When it comes to maximalism, always bet on a guy who's last album made minimalism appear bombastic. The particular gift of Cornelius records in the late 90s was his refinement of the sound chaos he embraced on the final Flipper's Guitar album, Dr Head's World Tower, and his second solo disc, 69/96, so that by Fantasma the meat of the songs and the tiny details were all treated as equal. That you could hear a space transmission almost as clearly as a bludgeoning riff, spazzed-out breakcore, a verse, a hook, several backing harmonies, and half a dozen melodies without feeling like being beaten about your steadily disintegrating ears is a marvel no one else has ever truly approached, though not for lack of trying (hi, Basement Jaxx; yo, The Avalanches; lovely to see you, Plus-Tech Squeeze Box). Perhaps it's the control freak within, being a (mostly) one-man band and all, but his ability to make his music spray large funny sounds from your speakers without spreading samples in every spare place and still sound bigger than anything you've ever heard in any genre ever (again, even in his present "grandfather" stage) is what lets Keigo stand 50 feet above the heads of his peers.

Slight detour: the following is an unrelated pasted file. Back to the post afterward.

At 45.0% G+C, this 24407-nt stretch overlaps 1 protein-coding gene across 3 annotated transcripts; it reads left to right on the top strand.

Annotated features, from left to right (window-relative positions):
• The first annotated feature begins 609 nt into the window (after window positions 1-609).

'Ball In-Kick Off' is one of the loud ones, and almost certainly crazier and funkier than anything on Fantasma, save perhaps the toytown Mr Magoo theme and the arcade machine d'n'b Bach cover. Ostensibly about football, it precedes Shaolin Soccer by a few years and was probably all over Japan during the World Cup days of 2002. And it's easily as enjoyable, skipping gaily over musical forms with and without a care for any. He likes to tease, does old Keigo, but when you reach the payoff as he's putting the "multi" in "layered" and "crazy frickin' madman" in "schizophrenic", you know the ride was worth it, and anyway, your ass should have been moving too much to fritter your cares away into three big funk-metal riffs, two football commentators flipping across your speakers - one from Earth, one from the Cylon galaxy - a group of cooing Corneliuses, a tropical backbeat and a breakbeat that may have been inspired by throwing marbles on the ground and watching people lose their balance. Spector...Bomb Squad...Spector...Bomb Squad. He can scare you if he's so inclined. I've seen it happen.
He dares you, too. Dares you to deny its bounceability and its sense of adventure. Dares you to shake your pants, to rock out, to deny it's just a funny little pop song about footie. It's the beautiful game in his head, and it's an interesting trip, so won't you all step inside? Oh, and your headphones? Don't come without them.
ILM's 2005 collaborative mix project hoonja-doonja!